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Nollan v. California Coastal Commission (1987)

Why are property rights sometimes referred to as a “bundle of sticks”?

  • Students trace historical background of government power to take private property for public use.
  • Students analyze modern examples of government regulation and/or taking of private property for public use.

  1. Magna Carta Excerpts (1215)
  2. Blackstone’s Commentaries on the Laws of England (1765)
  3. The Fifth Amendment (1791)
  4. James Kent, Commentaries on American Law, Volume 2 (1827)
  5. Kaiser Aetna v. U.S. (1979), Majority Opinion
  6. Loretto v. Teleprompter Manhattan CATV Corp. (1982), Majority Opinion
  7. The Nollans’ Bungalow and New Home
  8. Nollan v. California Coastal Commission (1987), Majority Opinion
  9. Nollan v. California Coastal Commission (1987), Dissenting Opinion
  10. Dolan v. City of Tigard (1993), Majority Opinion
  11. Dolan v. City of Tigard (1993), Dissenting Opinion

Read the Case Background and Key Question. Then analyze the Documents provided. Finally, answer the Key Question in a well-organized essay that incorporates your interpretations of the Documents as well as your own knowledge of history.

Concerned about increasing development along the California shoreline, the California Coastal Commission sought to protect public views of the beaches. James and Marilyn Nollan wished to replace a small (521-squarefoot) beachfront bungalow with a 1,674-square-foot home. The much larger house would block public view of the beach from the street. Property use restrictions required that, before a property owner could receive a permit for new construction, s/he must agree to allow the public permanent use of the beach through an easement on the property. The easement would have allowed beach-goers to pass over a strip of land on Nollan’s private beach in order to access the public beaches. The Nollans argued that this restriction on their property use was a taking requiring just compensation under the Fifth and Fourteenth Amendments.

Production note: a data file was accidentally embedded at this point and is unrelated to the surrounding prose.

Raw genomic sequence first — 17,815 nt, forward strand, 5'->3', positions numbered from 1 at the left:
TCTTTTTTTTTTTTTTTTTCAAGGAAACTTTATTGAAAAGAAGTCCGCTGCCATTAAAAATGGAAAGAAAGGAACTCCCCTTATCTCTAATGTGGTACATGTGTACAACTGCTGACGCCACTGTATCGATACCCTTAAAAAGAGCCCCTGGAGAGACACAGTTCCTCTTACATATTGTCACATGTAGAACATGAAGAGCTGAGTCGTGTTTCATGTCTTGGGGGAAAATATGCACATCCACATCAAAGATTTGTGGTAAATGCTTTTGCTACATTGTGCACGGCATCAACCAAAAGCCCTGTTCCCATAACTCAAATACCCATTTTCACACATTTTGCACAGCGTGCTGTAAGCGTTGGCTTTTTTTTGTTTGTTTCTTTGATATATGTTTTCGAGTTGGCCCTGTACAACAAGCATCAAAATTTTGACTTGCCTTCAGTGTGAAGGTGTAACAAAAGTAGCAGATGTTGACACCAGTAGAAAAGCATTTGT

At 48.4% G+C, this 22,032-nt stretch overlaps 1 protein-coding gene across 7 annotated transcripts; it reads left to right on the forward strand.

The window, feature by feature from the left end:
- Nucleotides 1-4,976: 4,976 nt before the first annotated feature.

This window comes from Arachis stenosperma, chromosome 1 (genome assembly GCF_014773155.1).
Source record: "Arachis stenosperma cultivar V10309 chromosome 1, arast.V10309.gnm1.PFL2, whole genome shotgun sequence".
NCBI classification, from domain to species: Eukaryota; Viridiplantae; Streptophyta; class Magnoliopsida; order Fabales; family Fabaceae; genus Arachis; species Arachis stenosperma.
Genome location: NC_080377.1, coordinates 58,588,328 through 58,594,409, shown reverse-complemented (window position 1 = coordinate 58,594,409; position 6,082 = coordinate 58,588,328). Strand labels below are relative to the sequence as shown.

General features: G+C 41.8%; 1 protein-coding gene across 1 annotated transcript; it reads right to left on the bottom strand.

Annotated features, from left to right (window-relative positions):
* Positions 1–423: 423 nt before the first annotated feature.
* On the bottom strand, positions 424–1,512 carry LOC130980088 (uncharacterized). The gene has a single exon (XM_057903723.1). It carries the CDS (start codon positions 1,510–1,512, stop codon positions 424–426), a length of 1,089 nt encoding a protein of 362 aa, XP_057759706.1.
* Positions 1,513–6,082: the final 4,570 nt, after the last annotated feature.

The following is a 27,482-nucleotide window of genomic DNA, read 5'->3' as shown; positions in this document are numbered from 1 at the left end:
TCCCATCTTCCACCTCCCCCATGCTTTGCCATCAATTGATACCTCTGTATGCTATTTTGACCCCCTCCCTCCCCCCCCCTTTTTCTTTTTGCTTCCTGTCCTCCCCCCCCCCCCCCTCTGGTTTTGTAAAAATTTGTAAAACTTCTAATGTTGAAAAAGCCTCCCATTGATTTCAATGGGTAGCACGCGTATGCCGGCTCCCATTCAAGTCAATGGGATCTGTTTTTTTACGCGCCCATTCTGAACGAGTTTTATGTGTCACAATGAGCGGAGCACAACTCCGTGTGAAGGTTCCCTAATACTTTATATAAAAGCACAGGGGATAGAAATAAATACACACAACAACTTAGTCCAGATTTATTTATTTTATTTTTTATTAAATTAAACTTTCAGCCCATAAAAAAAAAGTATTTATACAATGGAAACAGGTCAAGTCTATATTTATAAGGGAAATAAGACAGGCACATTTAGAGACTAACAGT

Six years later the Court would hear a similar case: Dolan v. Tigard. Florence Dolan wanted to pave the parking lot and enlarge her store in the city’s busy commercial district. A creek ran across a corner of Dolan’s property. Before it would grant a permit to Dolan to improve her property, the City Planning Commission required her to dedicate a portion of the lot along the creek for two purposes: 1. a public greenway that would minimize potential flooding, and 2. a public pedestrian/bicycle pathway to relieve traffic congestion in the central business district.

In each of these cases, the Supreme Court was asked to decide whether the regulations imposed on property owners amounted to a “taking” of their property. If so, the Fifth Amendment requires that they be paid for the property that was taken.